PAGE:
With the new funding, Sift plans to keep expanding the company portfolio and scaling its product, engineering and sales teams around the world, according to the release.
The pandemic has helped fraudsters level up their abuse tactics, with fraud vectors having evolved past a siloed strategy and instead into a “vast, crowded and interconnected network” that the release called the “fraud economy.”
Many fraud prevention teams, however, do not come equipped with the right resources as their tech is outdated and limited, the release stated. Enterprises become vulnerable to new kinds of abuse and losses as a result.
The new situation has forced some merchants into a “false choice” of either preventing fraud or creating a seamless customer experience, according to the release.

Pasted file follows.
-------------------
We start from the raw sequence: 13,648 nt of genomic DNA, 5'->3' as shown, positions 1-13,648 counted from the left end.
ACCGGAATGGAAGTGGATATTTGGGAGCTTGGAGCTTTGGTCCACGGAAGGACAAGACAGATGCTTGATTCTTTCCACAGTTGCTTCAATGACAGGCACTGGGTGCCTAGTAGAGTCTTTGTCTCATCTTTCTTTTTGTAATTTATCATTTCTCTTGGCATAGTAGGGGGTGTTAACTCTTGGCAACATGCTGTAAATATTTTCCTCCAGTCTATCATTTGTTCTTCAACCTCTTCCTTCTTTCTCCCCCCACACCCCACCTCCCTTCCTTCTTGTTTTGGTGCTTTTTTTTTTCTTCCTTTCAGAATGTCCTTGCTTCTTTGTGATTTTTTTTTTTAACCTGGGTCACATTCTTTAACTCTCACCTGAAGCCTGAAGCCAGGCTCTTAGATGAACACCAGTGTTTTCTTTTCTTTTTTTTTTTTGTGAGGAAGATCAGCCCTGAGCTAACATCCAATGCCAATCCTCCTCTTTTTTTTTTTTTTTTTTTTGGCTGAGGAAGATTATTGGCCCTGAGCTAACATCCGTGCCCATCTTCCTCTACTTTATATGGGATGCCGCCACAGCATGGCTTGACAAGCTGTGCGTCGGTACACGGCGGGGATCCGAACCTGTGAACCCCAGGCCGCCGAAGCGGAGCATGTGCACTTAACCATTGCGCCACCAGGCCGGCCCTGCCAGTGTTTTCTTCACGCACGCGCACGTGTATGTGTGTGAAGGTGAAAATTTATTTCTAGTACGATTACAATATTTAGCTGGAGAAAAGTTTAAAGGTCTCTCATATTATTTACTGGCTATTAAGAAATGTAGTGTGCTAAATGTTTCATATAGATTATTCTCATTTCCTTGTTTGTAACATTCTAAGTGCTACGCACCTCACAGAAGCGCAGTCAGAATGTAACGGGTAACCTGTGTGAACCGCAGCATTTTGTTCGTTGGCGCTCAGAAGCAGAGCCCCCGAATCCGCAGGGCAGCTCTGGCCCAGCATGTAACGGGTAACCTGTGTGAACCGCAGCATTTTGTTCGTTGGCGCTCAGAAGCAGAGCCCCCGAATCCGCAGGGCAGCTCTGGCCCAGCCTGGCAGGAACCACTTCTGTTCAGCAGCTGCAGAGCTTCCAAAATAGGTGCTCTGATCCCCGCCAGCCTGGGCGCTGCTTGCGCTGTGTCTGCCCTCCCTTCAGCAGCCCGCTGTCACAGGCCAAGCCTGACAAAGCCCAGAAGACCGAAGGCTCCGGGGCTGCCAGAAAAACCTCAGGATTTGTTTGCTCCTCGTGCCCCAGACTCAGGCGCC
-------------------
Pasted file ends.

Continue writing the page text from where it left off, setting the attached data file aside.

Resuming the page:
“Legacy, rules-based approaches to fighting fraud can’t defend against the sophisticated fraud economy that has dramatically expanded and evolved in parallel with digital commerce over the last year,” said Sift President and CEO Marc Olesen in the release. “With this new investment, we can continue to build out our digital trust and safety platform to help merchants not only fight all types of fraud and abuse, but reduce friction for legitimate customers and grow revenue.”
Kevin Lee, head trust and safety architect at Sift, spoke with PYMNTS last month about the need for a “proactive, collaborative” approach to fighting illicit dark web types of services. He said there is a network of fraud marketplaces using methods to let fraudsters access stolen data, sometimes using apps like Telegram to do so in plain sight.
Lee said food delivery companies have seen an oversized amount of fraud, with food and delivery apps being easy targets because of the instant gratification.